Monday, November 12, 2012

Bunnahabhain 12 Year vs. 18 Year

Bunnahabhain 12yr, single malt scotch, Islay, 46.3%, $40
Bunnahabhain 18yr, single malt scotch, Islay, 46.3%, $80

When I went on the tasting tour of the Bunnahabhain (pronounced boona-ha-ven) distillery back in April I sampled both the 12 year and the 18 year. They seemed quite similar but I had them one after the other rather than side by side, which makes it harder to compare. At the time, I also tasted a new-oak aged Bunnahabhain and a heavily peated expression. Each of those was different enough to make the 12 and the 18 seem identical by comparison.

In light of the Springbank 10yr / 15yr comparison I did last week, it makes sense to revisit the Bunnahabhain 12yr and 18yr and see how they measure up to each other. On a side note, I was perusing the Springbank website a few days ago, and noticed that they actually give some composition information for the various expressions. The 10yr is 60% bourbon / 40% sherry matured and the 15yr is aged 100% in sherry casks (they are a little vague with the 18yr listing it simply as bourbon/sherry, and strangely more specific with the 12yr cask strength’s description of 60% fresh sherry hogsheads / 40% refill sherry butts).

Before the tasting, a little Bunnahabhain history is in order. The distillery was established in 1881, and in 1887 a merger led to Bunnahabhain being owned by the newly formed Highland Distilleries Company Limited. In 1999, the Edrington group took over Highland Distillers and Bunnahabhain entered a period of relative neglect, with the company paying much more attention to the higher profile distilleries in its portfolio. In 2003, Edrington sold the distillery to Burn Stewart, owners of Tobermory and Deanston, and a much needed revival began.

For much of its history, the only regularly available official distillery bottling was the 12 year old, and occasional special releases would be put out on a limited edition basis. In 2005 the standard line was extended to include the 18 year and a 25 year. In 2010, all three expressions were raised from 43% abv to 46.3% and all chill filtration was eliminated.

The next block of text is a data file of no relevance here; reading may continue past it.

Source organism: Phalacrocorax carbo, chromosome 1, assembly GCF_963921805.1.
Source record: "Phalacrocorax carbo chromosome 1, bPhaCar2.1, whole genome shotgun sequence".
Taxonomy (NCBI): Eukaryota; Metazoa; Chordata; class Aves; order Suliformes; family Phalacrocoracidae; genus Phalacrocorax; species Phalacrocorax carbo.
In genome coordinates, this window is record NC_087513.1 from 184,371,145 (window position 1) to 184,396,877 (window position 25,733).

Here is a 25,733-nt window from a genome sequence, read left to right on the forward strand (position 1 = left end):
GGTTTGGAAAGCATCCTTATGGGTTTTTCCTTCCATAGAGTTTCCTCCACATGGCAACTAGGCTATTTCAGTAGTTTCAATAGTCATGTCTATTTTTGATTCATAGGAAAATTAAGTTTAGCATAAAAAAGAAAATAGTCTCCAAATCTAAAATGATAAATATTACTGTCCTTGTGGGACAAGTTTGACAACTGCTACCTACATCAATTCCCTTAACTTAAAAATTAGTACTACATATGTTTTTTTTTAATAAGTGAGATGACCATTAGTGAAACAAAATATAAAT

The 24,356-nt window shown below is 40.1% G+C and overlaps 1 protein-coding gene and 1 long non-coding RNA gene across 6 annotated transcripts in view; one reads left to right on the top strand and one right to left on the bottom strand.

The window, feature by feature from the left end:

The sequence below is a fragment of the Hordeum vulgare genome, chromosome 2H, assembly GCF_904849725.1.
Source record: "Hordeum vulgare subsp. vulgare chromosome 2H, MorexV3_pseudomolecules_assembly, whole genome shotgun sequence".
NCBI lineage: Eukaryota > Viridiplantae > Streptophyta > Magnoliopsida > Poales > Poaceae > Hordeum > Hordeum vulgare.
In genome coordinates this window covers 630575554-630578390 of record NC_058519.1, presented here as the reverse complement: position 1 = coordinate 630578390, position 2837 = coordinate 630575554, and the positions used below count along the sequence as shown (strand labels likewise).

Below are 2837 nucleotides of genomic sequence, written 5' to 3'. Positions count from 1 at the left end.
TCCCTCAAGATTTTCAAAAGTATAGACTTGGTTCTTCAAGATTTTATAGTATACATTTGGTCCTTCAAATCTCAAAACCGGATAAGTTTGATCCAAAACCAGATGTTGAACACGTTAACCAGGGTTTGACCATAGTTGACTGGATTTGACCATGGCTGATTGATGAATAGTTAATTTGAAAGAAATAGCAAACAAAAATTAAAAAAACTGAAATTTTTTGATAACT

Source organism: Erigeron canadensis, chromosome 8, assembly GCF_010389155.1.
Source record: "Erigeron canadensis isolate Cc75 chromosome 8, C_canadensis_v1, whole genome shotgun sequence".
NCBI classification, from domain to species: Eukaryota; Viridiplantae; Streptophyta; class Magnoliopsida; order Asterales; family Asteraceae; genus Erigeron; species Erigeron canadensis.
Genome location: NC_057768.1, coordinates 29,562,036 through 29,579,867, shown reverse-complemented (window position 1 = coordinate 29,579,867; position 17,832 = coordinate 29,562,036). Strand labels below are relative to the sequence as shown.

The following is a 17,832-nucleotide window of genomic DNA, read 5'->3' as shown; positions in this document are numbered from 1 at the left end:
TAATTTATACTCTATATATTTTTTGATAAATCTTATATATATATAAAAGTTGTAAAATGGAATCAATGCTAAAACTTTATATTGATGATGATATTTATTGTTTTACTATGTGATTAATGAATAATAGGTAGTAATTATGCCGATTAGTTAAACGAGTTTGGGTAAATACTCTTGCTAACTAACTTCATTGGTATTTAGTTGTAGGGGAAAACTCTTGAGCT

a dark brownish red in color
malt and baked goods on the nose
a little dark fruit on the palate (dried fig, baked apple pie) adds depth to the core of sweet malt, butterscotch and ginger snap cookies
finishes long, with warming dry spice notes (cinnamon) balanced by some lingering malty sweetness

very close in color to the 12yr, maybe just a hint darker.
similar nose, but much less malty richness
on the palate, the malty sweetness is quite toned down, with the butterscotch edged out by toasty oak notes
the finish is equally long, but noticeably drier, with gentle spice notes lingering on for some time

The 12yr possesses a beguiling juxtaposition of flavors, while the 18yr comes across as being more subtle and refined. The difference between these two is more significant than I had originally thought, probably close to the degree of difference I saw between the 10yr and 15yr Springbank last week. I’m actually quite enchanted by each of them, but for an everyday drinker, the 12 year is much more attractively priced. Looks like I may have to hunt down a sample of the 25yr Bunnahabhain after all.

It’s interesting to note that I did taste the 12 year Bunnahabhain that was at 43% abv several years ago, and it was much lighter (body and flavor), and less malty but more floral on the palate, if I recall correctly. I was a little suspect of that bottle as I knew it had been opened and partially consumed for several years, but I now have a feeling that chill filtering had stripped out much of its character. 

The 8yr Bunnahabhain from Gordon & Macphail that I wrote about back in March is much more dramatically different compared to the current 12 year than the 12 and 18 are compared to each other. None of the three is chill filtered, so I guess the dissimilarity comes down to age, proof and cask selection.

No comments: